WASHINGTON: The United States issued a worldwide travel alert on Friday warning Americans that al Qaeda may be planning attacks in August, particularly in the Middle East and North Africa.
The State Department travel alert was based on the same intelligence information that prompted it to close 21 U.S. embassies or consulates this Sunday, chiefly those in the Muslim world, a U.S. official told Reuters on condition of anonymity.
"The Department of State alerts U.S. citizens to the continued potential for terrorist attacks, particularly in the Middle East and North Africa, and possibly occurring in or emanating from the Arabian Peninsula," its statement said.
"Current information suggests that al Qaeda and affiliated organizations continue to plan terrorist attacks both in the region and beyond, and that they may focus efforts to conduct attacks in the period between now and the end of August," it added, saying the travel alert would expire on Aug. 31.
Among the most prominent of al Qaeda's affiliates is Al Qaeda in the Arabian Peninsula, a Yemen-based group whose attempted attacks included the Christmas Day 2009 attempt to blow up a Northwest Airlines flight from Amsterdam to Detroit.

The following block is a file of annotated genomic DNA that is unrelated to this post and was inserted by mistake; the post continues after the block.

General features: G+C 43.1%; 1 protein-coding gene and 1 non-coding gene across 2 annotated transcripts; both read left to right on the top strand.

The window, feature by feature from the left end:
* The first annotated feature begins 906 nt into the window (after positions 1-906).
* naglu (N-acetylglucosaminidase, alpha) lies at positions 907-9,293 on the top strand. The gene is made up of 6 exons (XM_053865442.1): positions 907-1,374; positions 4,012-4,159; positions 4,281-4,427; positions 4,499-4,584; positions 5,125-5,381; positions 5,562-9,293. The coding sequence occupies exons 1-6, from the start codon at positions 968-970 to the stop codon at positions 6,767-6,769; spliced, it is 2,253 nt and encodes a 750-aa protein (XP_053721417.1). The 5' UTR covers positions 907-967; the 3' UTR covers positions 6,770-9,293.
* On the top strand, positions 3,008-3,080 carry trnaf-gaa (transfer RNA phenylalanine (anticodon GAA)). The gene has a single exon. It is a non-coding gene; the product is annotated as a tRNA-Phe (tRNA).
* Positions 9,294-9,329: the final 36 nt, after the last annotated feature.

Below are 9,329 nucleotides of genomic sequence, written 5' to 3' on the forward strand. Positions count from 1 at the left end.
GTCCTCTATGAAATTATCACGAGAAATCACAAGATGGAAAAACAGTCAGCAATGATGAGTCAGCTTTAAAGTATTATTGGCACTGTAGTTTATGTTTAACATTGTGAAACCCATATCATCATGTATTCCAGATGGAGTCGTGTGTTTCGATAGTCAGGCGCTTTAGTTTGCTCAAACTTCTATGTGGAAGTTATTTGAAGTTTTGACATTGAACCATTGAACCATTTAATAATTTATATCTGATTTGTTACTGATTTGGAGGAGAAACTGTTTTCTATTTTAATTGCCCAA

On Thursday, the State Department said U.S. embassies that would normally be open this Sunday - chiefly those in the Muslim world - would be closed that day because of security concerns.
On Friday, it said the embassies in the following countries will be closed: Afghanistan, Algeria, Bahrain, Bangladesh, Djibouti, Egypt, Iraq, Jordan, Kuwait, Libya, Mauritania, Oman, Qatar, Saudi Arabia, Sudan, the United Arab Emirates and Yemen.
The consulates in Arbil, Iraq; Dhahran and Jeddah, Saudi Arabia; and Dubai, United Arab Emirates will also be shut.
While the U.S. State Department routinely releases what it describes as a "Worldwide Caution" warning U.S. citizens of the general potential danger of attacks around the world, Friday's travel alert was based on more specific information, said one U.S. official who spoke on condition of anonymity.
The previous "Worldwide Caution" was issued on Feb. 19.
U.S. officials declined to provide additional details about the intelligence that led them to close the diplomatic missions and to issue the worldwide travel alert.
However, a second U.S. official said there was no information on a specific target, which was the reason for the broad alert.
The chairman of the U.S. House of Representatives Foreign Affairs Committee, Ed Royce, said on Friday that he and several other lawmakers met two days ago with Vice President Joe Biden to discuss the threat.
"It's my understanding that it is al Qaeda-linked ... and the threat emanates in the Middle East and in Central Asia," Representative Royce said CNN's "New Day" program.